Provo Recreation Center
With construction finished in 2013, the center provides a location for aquatic recreation next to the Provo Power plant.
Provo Utah Temple
The Provo Utah Temple is at the base of Rock Canyon in Provo. This temple is among the busiest in the LDS Church due to its proximity to BYU and the MTC.
Provo City Center Temple
Located at the corner of University Avenue and Center Street, the Provo City Center Temple serves as another temple for the Provo area's Latter-day Saint population. After a fire in 2010 destroyed the Provo Tabernacle,Thomas S. Monson, then LDS Church president, announced the site would become the city's second temple. Renovations were finished and the temple was dedicated in March 2016.
Utah Valley Convention Center
The Utah Valley Convention Center opened in 2012. It has 83,578 square feet of combined meeting, pre-function and garden space.
Lakeside Storage and Museum
Lakeside Storage and Museum is the largest Petroliana Museum of its kind in the World. It has more original porcelain Gas/Oil signs posted on poles than any other collection.
The Museum includes the oldest Brands of gas and oil begun in Utah in 1908, known as the Utah Oil Refining Company and later revised to UTOCO.
The museum also includes antique gas pumps, airplanes, antique cars, and fuel delivery vehicles, as well as a Steam-powered and other powered antique tractor collection.
It is a free, family-friendly, and photo-friendly site to visit next to Utah Lake State Park in Provo.
Provo is administered by a seven-member city council and a mayor. Five of the council seats are elected by individual city districts, and two of the seats are elected by the city as a whole. These elected officials serve four-year terms, with elections alternating every two years. Provo has a Mayor–council government, which creates two separate but equal branches of government. The mayor is chief executive of the city and the council is the legislative and policy-making body of the city. The mayor is Michelle Kaufusi, who has been in office since December 5, 2017.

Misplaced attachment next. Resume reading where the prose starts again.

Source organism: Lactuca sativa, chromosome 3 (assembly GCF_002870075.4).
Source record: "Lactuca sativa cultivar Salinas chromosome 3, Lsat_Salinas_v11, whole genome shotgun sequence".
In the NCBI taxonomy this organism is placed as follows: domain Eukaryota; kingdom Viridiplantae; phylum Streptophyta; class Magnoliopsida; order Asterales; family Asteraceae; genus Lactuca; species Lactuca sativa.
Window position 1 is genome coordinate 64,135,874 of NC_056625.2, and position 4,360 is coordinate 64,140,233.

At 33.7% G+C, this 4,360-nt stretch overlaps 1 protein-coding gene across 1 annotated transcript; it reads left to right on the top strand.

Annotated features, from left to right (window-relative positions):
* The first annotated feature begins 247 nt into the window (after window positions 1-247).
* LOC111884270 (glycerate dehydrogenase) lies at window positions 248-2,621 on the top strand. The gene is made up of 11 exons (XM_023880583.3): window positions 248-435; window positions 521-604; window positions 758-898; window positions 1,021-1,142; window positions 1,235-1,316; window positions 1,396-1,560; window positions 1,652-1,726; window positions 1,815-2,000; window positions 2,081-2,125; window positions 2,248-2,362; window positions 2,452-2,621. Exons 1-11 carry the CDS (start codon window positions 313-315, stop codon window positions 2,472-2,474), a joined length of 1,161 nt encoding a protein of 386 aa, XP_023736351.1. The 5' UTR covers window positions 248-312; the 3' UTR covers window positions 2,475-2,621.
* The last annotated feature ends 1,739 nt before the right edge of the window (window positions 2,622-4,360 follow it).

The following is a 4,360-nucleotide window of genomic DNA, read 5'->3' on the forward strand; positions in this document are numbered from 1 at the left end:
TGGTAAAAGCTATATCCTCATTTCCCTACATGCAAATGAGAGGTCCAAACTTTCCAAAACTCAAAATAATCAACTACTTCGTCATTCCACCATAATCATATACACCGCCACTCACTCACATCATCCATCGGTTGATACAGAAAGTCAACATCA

Rocky Mountain University of Health Professions is a private, for-profit university emphasizing graduate healthcare education. The Northwest Commission accredits the university of Colleges and Universities (NWCCU). RMUoHP offers programs in nursing practice, physical therapy, occupational therapy, and health science. RMUoHP will be building Utah County's first new medical school.
Almost all of Provo is within the Provo School District. The school board has seven members, each representing a different district of the city. There are thirteen elementary schools, two middle schools, and three high schools. Provo High School was the first school in Utah County to be an IB World school. The school has a record of 4A state basketball championships, more state champions than any other school in the state.Timpview High School has a record of 4A state football championships.[when?]
Interstate 15 runs through western Provo, connecting it with the rest of the Wasatch Front and much of Utah. US-89 runs northwest to southeast through the city as State Street, while US-189 connects US-89 with I-15, BYU, and Orem to the north. At the north edge of the city, US-189 heads northeast into Provo Canyon, where it connects with Heber.